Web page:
The Aardenburg method uses a color spectrophotometer to measure not only density - but also color on more than 30 patches which include paper, neutrals, flesh tones, colors, etc. This is the huge paradigm shift. WIR testing is in effect - color blind and fully density based. While that worked for photographic chemical processes that used 4 dye layers (CMYK) - it does not work for modern inkjet sets. Aardenburg also sets the criteria from 35% fade to about 5% fade which it believes its interested audience can see. EPSON believes that its audience requires a loss of 1/3 before its customers will notice fade. And probably - the average EPSON consumer does require that much. Photographers and fine artists are more visually aware. 5% is about right.

    The PASS signifies that the results are for an ink set that does not lose color shift or density at that point. But the real information is in the downloaded PDFs and well worth the price of membership. The Piezography CARBON ink sets are at 200 megalux and totally unmoved. But of course that's CARBON. The universe is made of it. Other Piezography ink sets have a wide variety of ratings because the system is so sensitive that in the case of many tests the paper faded very quickly and that triggered a fail mark. While all Piezography inks are made of carbon and carbon based pigments - the CARBON ink set is never going to be affected by something as benign as light. But, all of these piezo tests are worth downloading to see that the density of the inks is extraordinary. Mark has said that any of the Piezography ink sets will last more than 100 years without visual density loss. The CARBON ink set on the other hand, is in a league all of its own. It loses no density - but also no color.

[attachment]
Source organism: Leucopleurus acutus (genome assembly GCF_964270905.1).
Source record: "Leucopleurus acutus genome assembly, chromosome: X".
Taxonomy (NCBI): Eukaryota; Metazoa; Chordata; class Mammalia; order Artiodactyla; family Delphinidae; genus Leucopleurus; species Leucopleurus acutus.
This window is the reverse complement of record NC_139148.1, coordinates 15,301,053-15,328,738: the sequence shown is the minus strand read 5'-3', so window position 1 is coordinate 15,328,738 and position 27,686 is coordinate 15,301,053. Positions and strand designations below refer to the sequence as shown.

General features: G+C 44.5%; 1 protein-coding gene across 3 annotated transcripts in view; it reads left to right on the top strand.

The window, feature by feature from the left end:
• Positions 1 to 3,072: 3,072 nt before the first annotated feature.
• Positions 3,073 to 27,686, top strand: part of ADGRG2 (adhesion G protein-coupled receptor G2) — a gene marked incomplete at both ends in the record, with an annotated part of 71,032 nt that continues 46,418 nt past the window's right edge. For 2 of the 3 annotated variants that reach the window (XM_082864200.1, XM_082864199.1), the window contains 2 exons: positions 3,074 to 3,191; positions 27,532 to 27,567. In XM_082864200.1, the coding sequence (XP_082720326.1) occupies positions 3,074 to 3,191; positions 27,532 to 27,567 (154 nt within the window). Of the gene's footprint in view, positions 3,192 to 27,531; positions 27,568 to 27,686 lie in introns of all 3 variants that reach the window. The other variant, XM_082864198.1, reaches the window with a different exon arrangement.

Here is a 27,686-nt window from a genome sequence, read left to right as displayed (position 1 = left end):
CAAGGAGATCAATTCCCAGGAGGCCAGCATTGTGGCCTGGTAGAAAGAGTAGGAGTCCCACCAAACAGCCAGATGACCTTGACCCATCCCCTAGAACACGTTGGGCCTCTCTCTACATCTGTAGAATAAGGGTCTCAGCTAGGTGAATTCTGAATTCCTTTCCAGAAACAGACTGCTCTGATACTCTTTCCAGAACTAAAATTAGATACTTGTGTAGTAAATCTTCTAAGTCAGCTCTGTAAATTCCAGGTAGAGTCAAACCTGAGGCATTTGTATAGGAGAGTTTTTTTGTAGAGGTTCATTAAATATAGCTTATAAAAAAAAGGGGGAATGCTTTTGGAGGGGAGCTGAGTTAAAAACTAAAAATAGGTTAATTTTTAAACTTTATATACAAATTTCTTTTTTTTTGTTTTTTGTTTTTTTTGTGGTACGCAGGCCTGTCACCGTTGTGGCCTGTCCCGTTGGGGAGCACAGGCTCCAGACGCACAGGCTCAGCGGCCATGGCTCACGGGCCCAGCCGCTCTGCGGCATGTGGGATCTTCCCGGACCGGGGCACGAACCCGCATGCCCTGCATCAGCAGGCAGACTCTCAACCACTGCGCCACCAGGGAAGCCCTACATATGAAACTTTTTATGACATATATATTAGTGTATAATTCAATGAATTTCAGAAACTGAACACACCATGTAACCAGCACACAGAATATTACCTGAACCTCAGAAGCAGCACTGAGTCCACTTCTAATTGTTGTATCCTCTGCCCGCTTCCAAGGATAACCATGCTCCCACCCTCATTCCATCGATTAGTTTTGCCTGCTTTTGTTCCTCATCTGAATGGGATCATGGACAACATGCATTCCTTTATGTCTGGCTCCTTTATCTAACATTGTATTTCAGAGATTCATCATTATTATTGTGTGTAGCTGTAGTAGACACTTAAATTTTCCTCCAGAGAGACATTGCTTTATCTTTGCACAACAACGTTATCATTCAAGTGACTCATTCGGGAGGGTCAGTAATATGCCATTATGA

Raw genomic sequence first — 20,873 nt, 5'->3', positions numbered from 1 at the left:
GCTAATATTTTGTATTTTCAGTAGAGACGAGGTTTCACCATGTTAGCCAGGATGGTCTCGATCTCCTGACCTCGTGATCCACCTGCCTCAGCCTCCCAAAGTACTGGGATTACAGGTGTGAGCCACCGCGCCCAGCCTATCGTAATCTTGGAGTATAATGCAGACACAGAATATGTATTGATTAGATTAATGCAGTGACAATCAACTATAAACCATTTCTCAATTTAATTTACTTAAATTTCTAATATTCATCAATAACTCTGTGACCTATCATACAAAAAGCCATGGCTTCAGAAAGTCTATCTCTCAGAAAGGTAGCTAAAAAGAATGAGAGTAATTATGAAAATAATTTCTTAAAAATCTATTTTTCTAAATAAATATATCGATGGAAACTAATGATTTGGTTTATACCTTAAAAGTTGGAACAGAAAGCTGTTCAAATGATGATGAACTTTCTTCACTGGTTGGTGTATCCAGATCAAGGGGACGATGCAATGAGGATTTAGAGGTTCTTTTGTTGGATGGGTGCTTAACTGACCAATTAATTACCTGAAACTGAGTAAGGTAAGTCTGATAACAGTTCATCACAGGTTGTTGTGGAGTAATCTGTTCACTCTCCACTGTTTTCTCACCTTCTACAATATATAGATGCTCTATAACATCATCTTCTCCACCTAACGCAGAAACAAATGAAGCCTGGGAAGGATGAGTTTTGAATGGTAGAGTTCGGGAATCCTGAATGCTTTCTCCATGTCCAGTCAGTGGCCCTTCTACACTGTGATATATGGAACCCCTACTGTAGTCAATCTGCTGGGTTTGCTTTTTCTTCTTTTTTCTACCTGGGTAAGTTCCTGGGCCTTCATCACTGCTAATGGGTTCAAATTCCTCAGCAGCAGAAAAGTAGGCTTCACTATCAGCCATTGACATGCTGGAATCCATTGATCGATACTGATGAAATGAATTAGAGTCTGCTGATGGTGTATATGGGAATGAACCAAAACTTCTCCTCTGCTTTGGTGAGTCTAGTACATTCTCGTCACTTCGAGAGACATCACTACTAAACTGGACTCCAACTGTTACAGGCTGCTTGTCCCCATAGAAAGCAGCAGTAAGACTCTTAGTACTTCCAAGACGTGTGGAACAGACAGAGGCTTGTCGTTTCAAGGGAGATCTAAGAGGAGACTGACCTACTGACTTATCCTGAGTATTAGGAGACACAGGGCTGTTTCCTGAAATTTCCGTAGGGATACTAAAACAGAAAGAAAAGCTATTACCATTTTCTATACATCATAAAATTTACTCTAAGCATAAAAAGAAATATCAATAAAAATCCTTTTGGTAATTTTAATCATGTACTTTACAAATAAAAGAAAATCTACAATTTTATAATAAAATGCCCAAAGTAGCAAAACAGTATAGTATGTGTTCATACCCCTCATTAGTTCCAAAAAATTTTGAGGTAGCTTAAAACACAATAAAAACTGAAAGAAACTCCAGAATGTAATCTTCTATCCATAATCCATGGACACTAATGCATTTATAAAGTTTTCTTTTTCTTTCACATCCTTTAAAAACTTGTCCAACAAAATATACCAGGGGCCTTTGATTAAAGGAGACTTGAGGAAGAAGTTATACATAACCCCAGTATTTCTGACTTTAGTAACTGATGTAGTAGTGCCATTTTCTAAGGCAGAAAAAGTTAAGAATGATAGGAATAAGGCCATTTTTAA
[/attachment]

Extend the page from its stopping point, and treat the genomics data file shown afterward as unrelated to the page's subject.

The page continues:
A Selenium ink set will eventually reduce to its carbon component. No density loss - but at some point the color begins to shift subtle.

    The Aardenburg results are based upon length of exposure and loss of color and loss of density. With the EPSON test - you have NO IDEA when the results faded 5%, 10% or 20%. You only know that in XX years it will fade 35%. But, what if your target was 10% fade and you would accept a 10% fade. Would you want to know that an Epson ink faded 10% in 5 years? That is just for illustration. The Aardenburg method gives ratings every 10 megalux which is about 10 years indoors. And you can get an idea of the density loss or color loss you are willing to accept.

    WIR is allowing beta sites to use a similar technology as Aardenburg. In all practicality it is the exact same technology because it was developed there. We are a site for this and we do our own i*metric testing on our inks. For our new Claria replacement - we have decided to mix the EPSON 35% results with the i*metric. Rather than compare 5% fade results to 35% fade results - we are allowing our targets to be faded to 35%. This way we have a more direct comparison to the Epson Claria ratings. We've been testing now for many many months and we have a very good picture of our inks side by side with Epson Claria.